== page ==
I spent Tuesday making my first visit to the National Baseball Hall of Fame and Museum in Cooperstown, New York. There is a large oil painting of Civil War general Abner Doubleday as you enter the waiting room for the introductory movie, and a brief discussion of the 1905 account by a local resident that first linked Doubleday to the origins of the game of baseball. During his lifetime, the general made no such claims, but the Cooperstown citizen sent a letter to the men studying the origins of baseball and purported that Doubleday had indeed written the first rules. Later, an old baseball was found in the letter writer’s attic in a trunk as his personal effects were being inspected. This seemed to give further credence to the story. The myth that Abner Doubleday invented baseball persists today, even in some Civil War and Gettysburg books.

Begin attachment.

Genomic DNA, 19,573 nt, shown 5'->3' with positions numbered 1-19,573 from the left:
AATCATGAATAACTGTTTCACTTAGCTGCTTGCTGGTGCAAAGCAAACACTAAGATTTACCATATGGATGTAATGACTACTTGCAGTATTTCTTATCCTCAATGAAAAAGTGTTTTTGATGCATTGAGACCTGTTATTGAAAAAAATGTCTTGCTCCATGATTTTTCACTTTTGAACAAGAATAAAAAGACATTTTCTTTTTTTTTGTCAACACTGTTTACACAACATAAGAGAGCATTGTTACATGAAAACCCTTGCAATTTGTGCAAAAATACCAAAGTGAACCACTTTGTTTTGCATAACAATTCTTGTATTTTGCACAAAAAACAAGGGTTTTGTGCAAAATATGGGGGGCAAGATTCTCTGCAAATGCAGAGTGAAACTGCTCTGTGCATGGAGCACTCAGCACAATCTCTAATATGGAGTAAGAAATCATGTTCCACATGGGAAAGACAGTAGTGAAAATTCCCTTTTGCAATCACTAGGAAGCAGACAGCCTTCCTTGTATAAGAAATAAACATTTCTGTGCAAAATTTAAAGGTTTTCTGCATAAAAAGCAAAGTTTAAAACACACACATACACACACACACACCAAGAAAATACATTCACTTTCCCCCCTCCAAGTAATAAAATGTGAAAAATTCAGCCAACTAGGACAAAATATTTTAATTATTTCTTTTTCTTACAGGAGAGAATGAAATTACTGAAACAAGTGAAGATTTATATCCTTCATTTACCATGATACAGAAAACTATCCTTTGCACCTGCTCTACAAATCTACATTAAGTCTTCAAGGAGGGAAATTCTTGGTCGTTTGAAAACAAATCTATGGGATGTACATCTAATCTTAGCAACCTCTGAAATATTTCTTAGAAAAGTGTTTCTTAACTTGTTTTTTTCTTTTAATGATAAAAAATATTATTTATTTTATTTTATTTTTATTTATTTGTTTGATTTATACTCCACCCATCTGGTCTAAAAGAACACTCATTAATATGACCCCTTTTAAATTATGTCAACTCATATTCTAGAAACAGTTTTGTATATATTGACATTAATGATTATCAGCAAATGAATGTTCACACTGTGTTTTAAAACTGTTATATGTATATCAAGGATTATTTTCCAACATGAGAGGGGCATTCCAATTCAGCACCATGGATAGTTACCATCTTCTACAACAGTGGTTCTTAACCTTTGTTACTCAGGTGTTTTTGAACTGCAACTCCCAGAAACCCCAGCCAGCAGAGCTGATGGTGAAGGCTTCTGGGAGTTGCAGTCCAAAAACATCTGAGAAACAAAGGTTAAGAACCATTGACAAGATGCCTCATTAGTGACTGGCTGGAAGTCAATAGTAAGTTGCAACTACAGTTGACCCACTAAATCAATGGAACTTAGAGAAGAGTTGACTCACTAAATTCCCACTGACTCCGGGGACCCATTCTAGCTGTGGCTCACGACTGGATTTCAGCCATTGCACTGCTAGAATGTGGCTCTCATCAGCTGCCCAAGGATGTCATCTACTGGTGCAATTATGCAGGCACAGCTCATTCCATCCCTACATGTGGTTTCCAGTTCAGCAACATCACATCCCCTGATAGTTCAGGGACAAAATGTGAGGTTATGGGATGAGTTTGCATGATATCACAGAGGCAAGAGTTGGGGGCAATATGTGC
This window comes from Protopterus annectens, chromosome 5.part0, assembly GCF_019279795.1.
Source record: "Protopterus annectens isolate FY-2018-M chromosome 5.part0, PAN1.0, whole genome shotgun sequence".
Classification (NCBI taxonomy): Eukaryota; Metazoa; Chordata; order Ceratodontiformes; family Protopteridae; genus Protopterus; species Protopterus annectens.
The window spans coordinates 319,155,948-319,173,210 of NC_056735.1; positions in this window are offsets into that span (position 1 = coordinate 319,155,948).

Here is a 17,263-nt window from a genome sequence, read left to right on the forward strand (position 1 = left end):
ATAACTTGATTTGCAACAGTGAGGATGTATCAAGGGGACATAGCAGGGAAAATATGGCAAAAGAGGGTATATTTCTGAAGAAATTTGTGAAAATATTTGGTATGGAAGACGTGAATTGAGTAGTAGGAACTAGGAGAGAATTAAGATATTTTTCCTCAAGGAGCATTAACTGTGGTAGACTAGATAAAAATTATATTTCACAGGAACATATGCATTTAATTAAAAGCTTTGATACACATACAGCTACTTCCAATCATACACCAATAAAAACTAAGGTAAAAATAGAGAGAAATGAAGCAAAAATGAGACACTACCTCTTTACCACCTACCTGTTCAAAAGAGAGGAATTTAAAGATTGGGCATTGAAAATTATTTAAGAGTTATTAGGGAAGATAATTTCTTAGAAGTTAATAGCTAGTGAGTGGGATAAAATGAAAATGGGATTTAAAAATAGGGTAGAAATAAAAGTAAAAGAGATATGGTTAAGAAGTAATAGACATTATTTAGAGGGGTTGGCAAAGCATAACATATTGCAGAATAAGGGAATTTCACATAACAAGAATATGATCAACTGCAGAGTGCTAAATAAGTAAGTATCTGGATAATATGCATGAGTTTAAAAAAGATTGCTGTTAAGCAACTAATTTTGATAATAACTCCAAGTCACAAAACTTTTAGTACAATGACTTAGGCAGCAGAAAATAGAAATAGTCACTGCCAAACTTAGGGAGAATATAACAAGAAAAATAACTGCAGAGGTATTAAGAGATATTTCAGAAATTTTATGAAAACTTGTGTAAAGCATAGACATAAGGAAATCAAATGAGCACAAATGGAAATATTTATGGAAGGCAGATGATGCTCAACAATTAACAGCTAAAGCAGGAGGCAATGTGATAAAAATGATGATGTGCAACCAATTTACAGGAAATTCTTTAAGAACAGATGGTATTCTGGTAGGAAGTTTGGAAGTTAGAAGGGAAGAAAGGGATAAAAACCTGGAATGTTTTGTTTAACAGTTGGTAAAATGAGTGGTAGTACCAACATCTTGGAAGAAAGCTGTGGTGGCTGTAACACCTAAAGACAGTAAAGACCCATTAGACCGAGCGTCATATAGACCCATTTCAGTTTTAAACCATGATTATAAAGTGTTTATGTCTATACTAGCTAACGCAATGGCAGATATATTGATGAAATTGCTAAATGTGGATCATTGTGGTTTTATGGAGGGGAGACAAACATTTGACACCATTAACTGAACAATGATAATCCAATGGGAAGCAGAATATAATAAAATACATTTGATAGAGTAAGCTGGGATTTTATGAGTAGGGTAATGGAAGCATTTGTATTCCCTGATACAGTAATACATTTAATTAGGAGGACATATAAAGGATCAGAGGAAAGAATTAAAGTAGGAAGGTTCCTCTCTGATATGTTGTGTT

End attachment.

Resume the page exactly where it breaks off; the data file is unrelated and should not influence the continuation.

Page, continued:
Baseball was indeed played in the Civil War, and I have read a few accounts of ball games being played during rest breaks during the Gettysburg Campaign. It was more popular in the Northern army, but was not unknown to Southerners. There are a couple of good books on the subject that are worth reading for additional information.